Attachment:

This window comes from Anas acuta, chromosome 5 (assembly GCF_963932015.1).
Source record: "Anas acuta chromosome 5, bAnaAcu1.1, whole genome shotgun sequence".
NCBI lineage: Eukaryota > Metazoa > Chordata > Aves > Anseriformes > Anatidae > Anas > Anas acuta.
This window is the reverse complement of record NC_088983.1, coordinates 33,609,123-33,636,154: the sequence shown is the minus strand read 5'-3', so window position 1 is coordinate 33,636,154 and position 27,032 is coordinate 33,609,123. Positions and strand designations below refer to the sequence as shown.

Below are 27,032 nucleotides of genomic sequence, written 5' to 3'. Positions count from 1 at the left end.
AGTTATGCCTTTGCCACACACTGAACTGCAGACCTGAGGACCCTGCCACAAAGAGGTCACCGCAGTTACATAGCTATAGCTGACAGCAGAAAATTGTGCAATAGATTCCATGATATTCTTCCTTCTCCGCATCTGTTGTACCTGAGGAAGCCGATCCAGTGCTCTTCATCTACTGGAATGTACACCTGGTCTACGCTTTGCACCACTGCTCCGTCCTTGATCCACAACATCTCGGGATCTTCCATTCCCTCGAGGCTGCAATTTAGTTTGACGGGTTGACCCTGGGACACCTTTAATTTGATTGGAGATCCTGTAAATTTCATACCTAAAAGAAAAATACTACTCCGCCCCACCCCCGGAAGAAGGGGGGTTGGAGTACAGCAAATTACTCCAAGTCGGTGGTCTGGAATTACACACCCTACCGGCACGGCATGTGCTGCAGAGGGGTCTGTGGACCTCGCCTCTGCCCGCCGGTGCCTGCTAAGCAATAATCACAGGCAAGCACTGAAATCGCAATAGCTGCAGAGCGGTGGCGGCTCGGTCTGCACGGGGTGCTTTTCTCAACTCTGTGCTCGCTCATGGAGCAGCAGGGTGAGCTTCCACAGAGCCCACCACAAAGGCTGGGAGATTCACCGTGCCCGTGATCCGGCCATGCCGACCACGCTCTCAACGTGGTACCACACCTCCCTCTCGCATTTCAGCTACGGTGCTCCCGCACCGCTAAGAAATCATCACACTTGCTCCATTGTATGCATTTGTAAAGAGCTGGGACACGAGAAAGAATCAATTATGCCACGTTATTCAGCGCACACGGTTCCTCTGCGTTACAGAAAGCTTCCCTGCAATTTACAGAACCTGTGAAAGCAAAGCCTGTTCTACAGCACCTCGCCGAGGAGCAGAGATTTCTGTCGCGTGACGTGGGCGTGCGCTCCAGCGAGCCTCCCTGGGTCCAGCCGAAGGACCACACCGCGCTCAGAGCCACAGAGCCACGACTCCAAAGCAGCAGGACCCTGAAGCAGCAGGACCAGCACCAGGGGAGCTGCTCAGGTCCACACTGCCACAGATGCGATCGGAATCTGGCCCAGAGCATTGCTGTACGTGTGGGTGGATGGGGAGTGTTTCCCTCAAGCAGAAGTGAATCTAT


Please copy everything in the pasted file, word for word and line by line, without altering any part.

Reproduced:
This window comes from Anas acuta, chromosome 5 (assembly GCF_963932015.1).
Source record: "Anas acuta chromosome 5, bAnaAcu1.1, whole genome shotgun sequence".
NCBI lineage: Eukaryota > Metazoa > Chordata > Aves > Anseriformes > Anatidae > Anas > Anas acuta.
This window is the reverse complement of record NC_088983.1, coordinates 33,609,123-33,636,154: the sequence shown is the minus strand read 5'-3', so window position 1 is coordinate 33,636,154 and position 27,032 is coordinate 33,609,123. Positions and strand designations below refer to the sequence as shown.

Below are 27,032 nucleotides of genomic sequence, written 5' to 3'. Positions count from 1 at the left end.
AGTTATGCCTTTGCCACACACTGAACTGCAGACCTGAGGACCCTGCCACAAAGAGGTCACCGCAGTTACATAGCTATAGCTGACAGCAGAAAATTGTGCAATAGATTCCATGATATTCTTCCTTCTCCGCATCTGTTGTACCTGAGGAAGCCGATCCAGTGCTCTTCATCTACTGGAATGTACACCTGGTCTACGCTTTGCACCACTGCTCCGTCCTTGATCCACAACATCTCGGGATCTTCCATTCCCTCGAGGCTGCAATTTAGTTTGACGGGTTGACCCTGGGACACCTTTAATTTGATTGGAGATCCTGTAAATTTCATACCTAAAAGAAAAATACTACTCCGCCCCACCCCCGGAAGAAGGGGGGTTGGAGTACAGCAAATTACTCCAAGTCGGTGGTCTGGAATTACACACCCTACCGGCACGGCATGTGCTGCAGAGGGGTCTGTGGACCTCGCCTCTGCCCGCCGGTGCCTGCTAAGCAATAATCACAGGCAAGCACTGAAATCGCAATAGCTGCAGAGCGGTGGCGGCTCGGTCTGCACGGGGTGCTTTTCTCAACTCTGTGCTCGCTCATGGAGCAGCAGGGTGAGCTTCCACAGAGCCCACCACAAAGGCTGGGAGATTCACCGTGCCCGTGATCCGGCCATGCCGACCACGCTCTCAACGTGGTACCACACCTCCCTCTCGCATTTCAGCTACGGTGCTCCCGCACCGCTAAGAAATCATCACACTTGCTCCATTGTATGCATTTGTAAAGAGCTGGGACACGAGAAAGAATCAATTATGCCACGTTATTCAGCGCACACGGTTCCTCTGCGTTACAGAAAGCTTCCCTGCAATTTACAGAACCTGTGAAAGCAAAGCCTGTTCTACAGCACCTCGCCGAGGAGCAGAGATTTCTGTCGCGTGACGTGGGCGTGCGCTCCAGCGAGCCTCCCTGGGTCCAGCCGAAGGACCACACCGCGCTCAGAGCCACAGAGCCACGACTCCAAAGCAGCAGGACCCTGAAGCAGCAGGACCAGCACCAGGGGAGCTGCTCAGGTCCACACTGCCACAGATGCGATCGGAATCTGGCCCAGAGCATTGCTGTACGTGTGGGTGGATGGGGAGTGTTTCCCTCAAGCAGAAGTGAATCTAT